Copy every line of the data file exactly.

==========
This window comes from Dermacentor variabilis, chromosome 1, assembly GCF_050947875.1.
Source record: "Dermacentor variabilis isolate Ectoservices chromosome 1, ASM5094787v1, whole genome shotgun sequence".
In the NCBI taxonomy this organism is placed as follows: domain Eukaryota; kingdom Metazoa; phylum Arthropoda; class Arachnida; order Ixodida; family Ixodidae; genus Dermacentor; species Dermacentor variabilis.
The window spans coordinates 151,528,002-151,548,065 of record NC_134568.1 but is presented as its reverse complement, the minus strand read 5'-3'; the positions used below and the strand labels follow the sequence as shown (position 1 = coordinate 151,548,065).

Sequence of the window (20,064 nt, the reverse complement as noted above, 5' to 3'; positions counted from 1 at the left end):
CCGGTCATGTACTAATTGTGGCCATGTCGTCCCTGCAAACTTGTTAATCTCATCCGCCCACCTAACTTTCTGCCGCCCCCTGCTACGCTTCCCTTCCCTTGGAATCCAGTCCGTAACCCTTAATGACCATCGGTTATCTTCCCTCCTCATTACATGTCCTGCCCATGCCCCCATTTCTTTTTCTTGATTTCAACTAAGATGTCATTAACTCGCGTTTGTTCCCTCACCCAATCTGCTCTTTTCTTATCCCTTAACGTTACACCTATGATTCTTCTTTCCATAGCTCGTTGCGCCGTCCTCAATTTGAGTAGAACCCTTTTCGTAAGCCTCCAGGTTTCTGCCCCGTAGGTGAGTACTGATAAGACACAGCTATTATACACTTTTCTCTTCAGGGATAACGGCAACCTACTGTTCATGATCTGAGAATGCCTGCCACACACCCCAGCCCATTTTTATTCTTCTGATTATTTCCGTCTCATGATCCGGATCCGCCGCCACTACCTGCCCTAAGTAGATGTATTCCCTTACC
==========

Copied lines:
This window comes from Dermacentor variabilis, chromosome 1, assembly GCF_050947875.1.
Source record: "Dermacentor variabilis isolate Ectoservices chromosome 1, ASM5094787v1, whole genome shotgun sequence".
In the NCBI taxonomy this organism is placed as follows: domain Eukaryota; kingdom Metazoa; phylum Arthropoda; class Arachnida; order Ixodida; family Ixodidae; genus Dermacentor; species Dermacentor variabilis.
The window spans coordinates 151,528,002-151,548,065 of record NC_134568.1 but is presented as its reverse complement, the minus strand read 5'-3'; the positions used below and the strand labels follow the sequence as shown (position 1 = coordinate 151,548,065).

Sequence of the window (20,064 nt, the reverse complement as noted above, 5' to 3'; positions counted from 1 at the left end):
CCGGTCATGTACTAATTGTGGCCATGTCGTCCCTGCAAACTTGTTAATCTCATCCGCCCACCTAACTTTCTGCCGCCCCCTGCTACGCTTCCCTTCCCTTGGAATCCAGTCCGTAACCCTTAATGACCATCGGTTATCTTCCCTCCTCATTACATGTCCTGCCCATGCCCCCATTTCTTTTTCTTGATTTCAACTAAGATGTCATTAACTCGCGTTTGTTCCCTCACCCAATCTGCTCTTTTCTTATCCCTTAACGTTACACCTATGATTCTTCTTTCCATAGCTCGTTGCGCCGTCCTCAATTTGAGTAGAACCCTTTTCGTAAGCCTCCAGGTTTCTGCCCCGTAGGTGAGTACTGATAAGACACAGCTATTATACACTTTTCTCTTCAGGGATAACGGCAACCTACTGTTCATGATCTGAGAATGCCTGCCACACACCCCAGCCCATTTTTATTCTTCTGATTATTTCCGTCTCATGATCCGGATCCGCCGCCACTACCTGCCCTAAGTAGATGTATTCCCTTACC